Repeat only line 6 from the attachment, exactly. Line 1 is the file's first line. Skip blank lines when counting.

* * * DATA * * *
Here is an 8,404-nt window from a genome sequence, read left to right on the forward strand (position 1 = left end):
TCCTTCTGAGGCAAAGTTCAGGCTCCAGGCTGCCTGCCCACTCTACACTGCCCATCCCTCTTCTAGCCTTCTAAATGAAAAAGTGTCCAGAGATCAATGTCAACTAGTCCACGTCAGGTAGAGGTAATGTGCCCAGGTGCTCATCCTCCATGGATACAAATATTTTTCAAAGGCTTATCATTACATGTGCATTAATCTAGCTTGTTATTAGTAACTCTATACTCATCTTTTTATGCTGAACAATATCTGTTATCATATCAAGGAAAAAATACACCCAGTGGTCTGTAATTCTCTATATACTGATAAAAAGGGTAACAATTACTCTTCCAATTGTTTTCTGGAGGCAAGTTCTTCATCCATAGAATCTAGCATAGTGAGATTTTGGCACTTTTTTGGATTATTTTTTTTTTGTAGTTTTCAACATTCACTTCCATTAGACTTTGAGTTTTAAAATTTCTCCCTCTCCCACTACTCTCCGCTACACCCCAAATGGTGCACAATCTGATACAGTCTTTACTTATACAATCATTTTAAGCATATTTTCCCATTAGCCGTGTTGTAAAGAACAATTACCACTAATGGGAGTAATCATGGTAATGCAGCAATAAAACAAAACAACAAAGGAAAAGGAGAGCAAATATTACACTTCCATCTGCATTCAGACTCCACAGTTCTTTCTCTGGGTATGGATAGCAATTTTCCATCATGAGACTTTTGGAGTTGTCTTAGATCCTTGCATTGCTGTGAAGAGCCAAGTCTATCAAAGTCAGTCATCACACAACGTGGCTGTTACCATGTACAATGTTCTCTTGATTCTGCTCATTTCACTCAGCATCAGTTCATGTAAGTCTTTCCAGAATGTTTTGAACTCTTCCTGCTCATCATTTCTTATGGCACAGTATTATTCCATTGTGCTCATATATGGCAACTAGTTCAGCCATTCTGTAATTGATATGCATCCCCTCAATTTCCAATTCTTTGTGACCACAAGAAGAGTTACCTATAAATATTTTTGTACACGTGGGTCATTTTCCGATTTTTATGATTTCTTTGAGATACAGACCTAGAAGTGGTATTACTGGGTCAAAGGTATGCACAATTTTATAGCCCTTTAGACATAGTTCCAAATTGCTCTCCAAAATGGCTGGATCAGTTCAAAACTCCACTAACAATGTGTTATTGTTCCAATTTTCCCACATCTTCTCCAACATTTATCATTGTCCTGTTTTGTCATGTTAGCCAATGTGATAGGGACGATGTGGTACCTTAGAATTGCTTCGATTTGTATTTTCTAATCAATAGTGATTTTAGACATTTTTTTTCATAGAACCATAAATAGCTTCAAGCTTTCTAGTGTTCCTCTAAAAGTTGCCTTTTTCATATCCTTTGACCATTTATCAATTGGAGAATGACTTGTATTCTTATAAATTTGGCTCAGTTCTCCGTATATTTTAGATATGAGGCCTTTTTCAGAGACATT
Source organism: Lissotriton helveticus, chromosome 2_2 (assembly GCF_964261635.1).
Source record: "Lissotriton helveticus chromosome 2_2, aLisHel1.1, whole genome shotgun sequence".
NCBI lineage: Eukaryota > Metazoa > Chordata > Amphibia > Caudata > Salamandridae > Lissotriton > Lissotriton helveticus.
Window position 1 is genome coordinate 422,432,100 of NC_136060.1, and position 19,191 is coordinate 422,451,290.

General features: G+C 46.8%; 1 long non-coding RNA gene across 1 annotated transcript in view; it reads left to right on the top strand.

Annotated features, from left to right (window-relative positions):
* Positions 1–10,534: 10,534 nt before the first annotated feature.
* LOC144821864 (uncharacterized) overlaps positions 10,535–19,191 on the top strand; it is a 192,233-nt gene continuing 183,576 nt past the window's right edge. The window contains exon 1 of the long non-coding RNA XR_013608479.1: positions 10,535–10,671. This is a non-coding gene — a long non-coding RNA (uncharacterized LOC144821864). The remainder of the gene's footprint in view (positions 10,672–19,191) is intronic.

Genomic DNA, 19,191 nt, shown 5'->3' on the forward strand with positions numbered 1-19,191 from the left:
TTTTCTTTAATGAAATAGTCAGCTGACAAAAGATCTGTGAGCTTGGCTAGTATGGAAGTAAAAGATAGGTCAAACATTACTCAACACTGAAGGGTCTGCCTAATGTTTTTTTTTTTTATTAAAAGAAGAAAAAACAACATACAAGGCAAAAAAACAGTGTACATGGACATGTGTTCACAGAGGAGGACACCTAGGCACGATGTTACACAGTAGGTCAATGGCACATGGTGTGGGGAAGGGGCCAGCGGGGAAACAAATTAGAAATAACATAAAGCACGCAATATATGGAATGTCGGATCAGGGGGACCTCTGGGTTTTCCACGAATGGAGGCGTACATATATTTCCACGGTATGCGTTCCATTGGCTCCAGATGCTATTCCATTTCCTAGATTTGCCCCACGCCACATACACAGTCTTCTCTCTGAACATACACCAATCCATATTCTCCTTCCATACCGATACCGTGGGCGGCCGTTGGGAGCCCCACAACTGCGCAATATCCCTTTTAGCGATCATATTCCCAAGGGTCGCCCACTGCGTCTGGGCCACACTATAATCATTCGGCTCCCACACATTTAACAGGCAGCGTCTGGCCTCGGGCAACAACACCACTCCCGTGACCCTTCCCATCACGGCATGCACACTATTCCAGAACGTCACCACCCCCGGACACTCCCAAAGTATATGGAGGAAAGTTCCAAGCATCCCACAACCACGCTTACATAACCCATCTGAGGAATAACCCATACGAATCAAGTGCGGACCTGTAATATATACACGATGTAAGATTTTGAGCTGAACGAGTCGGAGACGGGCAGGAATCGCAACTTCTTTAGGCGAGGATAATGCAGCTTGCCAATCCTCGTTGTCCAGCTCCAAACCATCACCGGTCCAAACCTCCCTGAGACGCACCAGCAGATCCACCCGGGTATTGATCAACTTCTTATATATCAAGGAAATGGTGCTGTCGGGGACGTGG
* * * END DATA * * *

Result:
Window position 1 is genome coordinate 422,432,100 of NC_136060.1, and position 19,191 is coordinate 422,451,290.